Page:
Thangka Buddhism


A thangka, also called Tangka, Thanka or Tanka (pronunciation: tänkä -the "a" as in English, the "g" is silent-) (Tibetan: ཐང་ཀ་, Nepal Bhasa: पौभा) is a Buddhist tapestry or flag, made of painted or embroidered silk. It is usually hung in monasteries or family altars and occasionally carried by monks in religious ceremonial processions.


In Tibetan the word 'than' means flat and the suffix 'ka' means painting. The thangka is thus a type of painting made on a flat surface, which can be rolled. The most common format of the thangka is rectangular in shape with its longest axis vertical. It can be paragonized as a Christian cross or icon.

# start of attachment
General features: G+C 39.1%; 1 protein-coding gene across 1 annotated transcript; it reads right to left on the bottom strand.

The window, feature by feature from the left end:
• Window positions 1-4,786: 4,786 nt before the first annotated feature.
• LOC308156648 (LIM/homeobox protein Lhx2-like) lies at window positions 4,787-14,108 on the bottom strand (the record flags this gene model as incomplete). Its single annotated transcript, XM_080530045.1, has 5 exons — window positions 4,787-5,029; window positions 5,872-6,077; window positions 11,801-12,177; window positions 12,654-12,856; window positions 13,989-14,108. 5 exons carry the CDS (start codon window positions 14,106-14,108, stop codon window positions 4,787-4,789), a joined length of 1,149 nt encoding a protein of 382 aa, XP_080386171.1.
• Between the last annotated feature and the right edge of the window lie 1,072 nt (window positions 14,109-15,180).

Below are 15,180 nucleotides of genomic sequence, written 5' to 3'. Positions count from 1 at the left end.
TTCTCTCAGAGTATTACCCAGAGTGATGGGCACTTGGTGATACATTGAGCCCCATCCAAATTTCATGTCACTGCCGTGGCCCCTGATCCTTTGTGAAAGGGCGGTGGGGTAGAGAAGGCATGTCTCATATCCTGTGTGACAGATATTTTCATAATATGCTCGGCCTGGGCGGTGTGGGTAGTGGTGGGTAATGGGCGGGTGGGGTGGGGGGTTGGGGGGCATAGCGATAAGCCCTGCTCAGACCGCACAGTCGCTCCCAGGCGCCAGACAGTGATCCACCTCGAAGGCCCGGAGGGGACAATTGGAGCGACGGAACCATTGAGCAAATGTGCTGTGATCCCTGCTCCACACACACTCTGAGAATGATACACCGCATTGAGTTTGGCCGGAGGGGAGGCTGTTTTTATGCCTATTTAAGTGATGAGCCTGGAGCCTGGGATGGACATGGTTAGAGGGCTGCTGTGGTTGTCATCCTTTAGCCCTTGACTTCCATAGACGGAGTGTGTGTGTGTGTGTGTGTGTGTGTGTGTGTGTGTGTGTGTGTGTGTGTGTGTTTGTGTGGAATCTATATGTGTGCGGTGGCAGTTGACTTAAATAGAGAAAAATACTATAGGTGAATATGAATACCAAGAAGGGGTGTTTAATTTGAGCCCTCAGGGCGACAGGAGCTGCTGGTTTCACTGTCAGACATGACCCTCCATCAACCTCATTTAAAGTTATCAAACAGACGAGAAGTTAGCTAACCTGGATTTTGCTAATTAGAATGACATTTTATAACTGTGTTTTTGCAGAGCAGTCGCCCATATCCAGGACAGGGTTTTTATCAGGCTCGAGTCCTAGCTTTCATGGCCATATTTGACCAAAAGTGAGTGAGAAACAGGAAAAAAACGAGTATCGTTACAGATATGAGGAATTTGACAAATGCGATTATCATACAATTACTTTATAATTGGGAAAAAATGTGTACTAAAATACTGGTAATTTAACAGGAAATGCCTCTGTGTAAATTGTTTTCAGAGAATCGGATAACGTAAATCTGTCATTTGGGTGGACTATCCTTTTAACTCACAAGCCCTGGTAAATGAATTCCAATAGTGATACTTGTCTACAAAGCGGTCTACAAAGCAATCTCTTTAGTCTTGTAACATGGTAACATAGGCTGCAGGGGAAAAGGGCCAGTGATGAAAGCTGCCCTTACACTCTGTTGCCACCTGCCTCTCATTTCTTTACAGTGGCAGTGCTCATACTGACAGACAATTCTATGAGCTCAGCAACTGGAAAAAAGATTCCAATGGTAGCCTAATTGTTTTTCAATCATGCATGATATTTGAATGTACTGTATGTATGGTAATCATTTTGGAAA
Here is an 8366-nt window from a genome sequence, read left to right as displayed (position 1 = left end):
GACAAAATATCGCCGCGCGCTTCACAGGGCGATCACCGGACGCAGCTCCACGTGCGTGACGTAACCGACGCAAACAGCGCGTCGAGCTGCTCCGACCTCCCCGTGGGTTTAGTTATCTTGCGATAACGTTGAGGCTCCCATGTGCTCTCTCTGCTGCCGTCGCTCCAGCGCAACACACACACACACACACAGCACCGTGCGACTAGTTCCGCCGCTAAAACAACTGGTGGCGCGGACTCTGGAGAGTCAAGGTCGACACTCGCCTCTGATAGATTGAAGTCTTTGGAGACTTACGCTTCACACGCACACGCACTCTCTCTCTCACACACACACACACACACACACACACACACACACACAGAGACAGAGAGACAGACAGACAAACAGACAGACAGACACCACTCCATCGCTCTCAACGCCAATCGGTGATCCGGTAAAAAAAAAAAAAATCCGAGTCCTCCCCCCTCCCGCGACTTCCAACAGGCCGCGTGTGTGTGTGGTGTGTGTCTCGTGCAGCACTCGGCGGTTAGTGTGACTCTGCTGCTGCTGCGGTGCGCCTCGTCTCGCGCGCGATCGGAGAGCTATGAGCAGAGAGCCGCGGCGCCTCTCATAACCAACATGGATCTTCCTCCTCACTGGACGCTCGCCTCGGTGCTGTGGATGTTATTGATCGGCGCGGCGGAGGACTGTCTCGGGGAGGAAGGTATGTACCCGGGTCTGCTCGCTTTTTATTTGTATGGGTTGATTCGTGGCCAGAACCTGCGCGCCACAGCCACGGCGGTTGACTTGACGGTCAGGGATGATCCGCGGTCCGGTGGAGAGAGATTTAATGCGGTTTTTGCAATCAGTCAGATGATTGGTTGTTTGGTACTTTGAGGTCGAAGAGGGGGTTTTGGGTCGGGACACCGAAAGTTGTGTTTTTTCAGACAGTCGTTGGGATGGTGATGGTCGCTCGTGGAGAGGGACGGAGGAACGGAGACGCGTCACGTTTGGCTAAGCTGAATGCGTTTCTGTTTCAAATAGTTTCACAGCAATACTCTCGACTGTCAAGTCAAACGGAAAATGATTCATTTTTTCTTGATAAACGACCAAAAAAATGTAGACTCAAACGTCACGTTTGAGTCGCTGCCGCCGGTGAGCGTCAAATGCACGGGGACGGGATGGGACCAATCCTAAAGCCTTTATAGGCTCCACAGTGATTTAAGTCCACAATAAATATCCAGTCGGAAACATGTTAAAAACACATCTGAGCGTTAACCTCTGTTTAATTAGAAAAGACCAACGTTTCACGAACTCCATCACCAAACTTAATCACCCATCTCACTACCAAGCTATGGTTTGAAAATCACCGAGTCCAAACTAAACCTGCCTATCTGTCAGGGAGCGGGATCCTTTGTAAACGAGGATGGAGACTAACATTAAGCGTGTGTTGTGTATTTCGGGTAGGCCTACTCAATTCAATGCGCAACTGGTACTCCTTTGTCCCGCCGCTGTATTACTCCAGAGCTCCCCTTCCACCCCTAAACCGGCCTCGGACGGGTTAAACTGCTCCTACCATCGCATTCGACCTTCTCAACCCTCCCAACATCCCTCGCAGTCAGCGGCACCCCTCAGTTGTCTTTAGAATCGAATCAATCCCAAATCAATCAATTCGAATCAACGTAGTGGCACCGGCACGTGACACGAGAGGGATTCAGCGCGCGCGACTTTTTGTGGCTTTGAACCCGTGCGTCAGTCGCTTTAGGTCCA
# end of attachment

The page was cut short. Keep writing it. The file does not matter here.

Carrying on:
Originally, thangka paintings became popular with itinerant monks as the scroll paintings were easy to transport from monastery to monastery. These thangka were important teaching tools, as they depicted scenes from the life of the Buddha, or various prominent Lamas, or other deities or Bodhisattva.

A popular thangka theme is The Wheel of Life, which is a visual representation of the teachings of the Abhidharma (or Art of Enlightenment).

While for some people these are just colorful tapestries, for Buddhists, these Tibetan religious paintings possess a beauty that is interpreted as a manifestation of certain enlightened energies, and are therefore visually stimulating.


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